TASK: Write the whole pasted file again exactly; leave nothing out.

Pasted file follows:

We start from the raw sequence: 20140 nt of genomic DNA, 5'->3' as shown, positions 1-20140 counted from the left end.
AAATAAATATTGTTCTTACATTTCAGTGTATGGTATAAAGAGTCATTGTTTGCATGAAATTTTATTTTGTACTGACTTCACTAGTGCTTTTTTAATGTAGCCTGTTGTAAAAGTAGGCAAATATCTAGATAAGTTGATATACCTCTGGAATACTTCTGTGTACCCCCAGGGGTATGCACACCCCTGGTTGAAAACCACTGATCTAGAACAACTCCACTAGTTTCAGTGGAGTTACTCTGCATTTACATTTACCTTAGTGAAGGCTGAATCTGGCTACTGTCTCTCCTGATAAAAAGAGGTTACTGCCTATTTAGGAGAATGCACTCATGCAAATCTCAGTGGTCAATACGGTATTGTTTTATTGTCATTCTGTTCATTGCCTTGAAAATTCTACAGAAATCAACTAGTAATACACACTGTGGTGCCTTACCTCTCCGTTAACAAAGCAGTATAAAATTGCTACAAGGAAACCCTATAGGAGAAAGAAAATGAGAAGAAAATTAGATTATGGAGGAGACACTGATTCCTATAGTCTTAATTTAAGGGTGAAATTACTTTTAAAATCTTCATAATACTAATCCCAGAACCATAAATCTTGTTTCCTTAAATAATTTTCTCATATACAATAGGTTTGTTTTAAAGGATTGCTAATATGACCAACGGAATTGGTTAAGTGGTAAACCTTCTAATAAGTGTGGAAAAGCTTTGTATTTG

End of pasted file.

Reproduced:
We start from the raw sequence: 20140 nt of genomic DNA, 5'->3' as shown, positions 1-20140 counted from the left end.
AAATAAATATTGTTCTTACATTTCAGTGTATGGTATAAAGAGTCATTGTTTGCATGAAATTTTATTTTGTACTGACTTCACTAGTGCTTTTTTAATGTAGCCTGTTGTAAAAGTAGGCAAATATCTAGATAAGTTGATATACCTCTGGAATACTTCTGTGTACCCCCAGGGGTATGCACACCCCTGGTTGAAAACCACTGATCTAGAACAACTCCACTAGTTTCAGTGGAGTTACTCTGCATTTACATTTACCTTAGTGAAGGCTGAATCTGGCTACTGTCTCTCCTGATAAAAAGAGGTTACTGCCTATTTAGGAGAATGCACTCATGCAAATCTCAGTGGTCAATACGGTATTGTTTTATTGTCATTCTGTTCATTGCCTTGAAAATTCTACAGAAATCAACTAGTAATACACACTGTGGTGCCTTACCTCTCCGTTAACAAAGCAGTATAAAATTGCTACAAGGAAACCCTATAGGAGAAAGAAAATGAGAAGAAAATTAGATTATGGAGGAGACACTGATTCCTATAGTCTTAATTTAAGGGTGAAATTACTTTTAAAATCTTCATAATACTAATCCCAGAACCATAAATCTTGTTTCCTTAAATAATTTTCTCATATACAATAGGTTTGTTTTAAAGGATTGCTAATATGACCAACGGAATTGGTTAAGTGGTAAACCTTCTAATAAGTGTGGAAAAGCTTTGTATTTG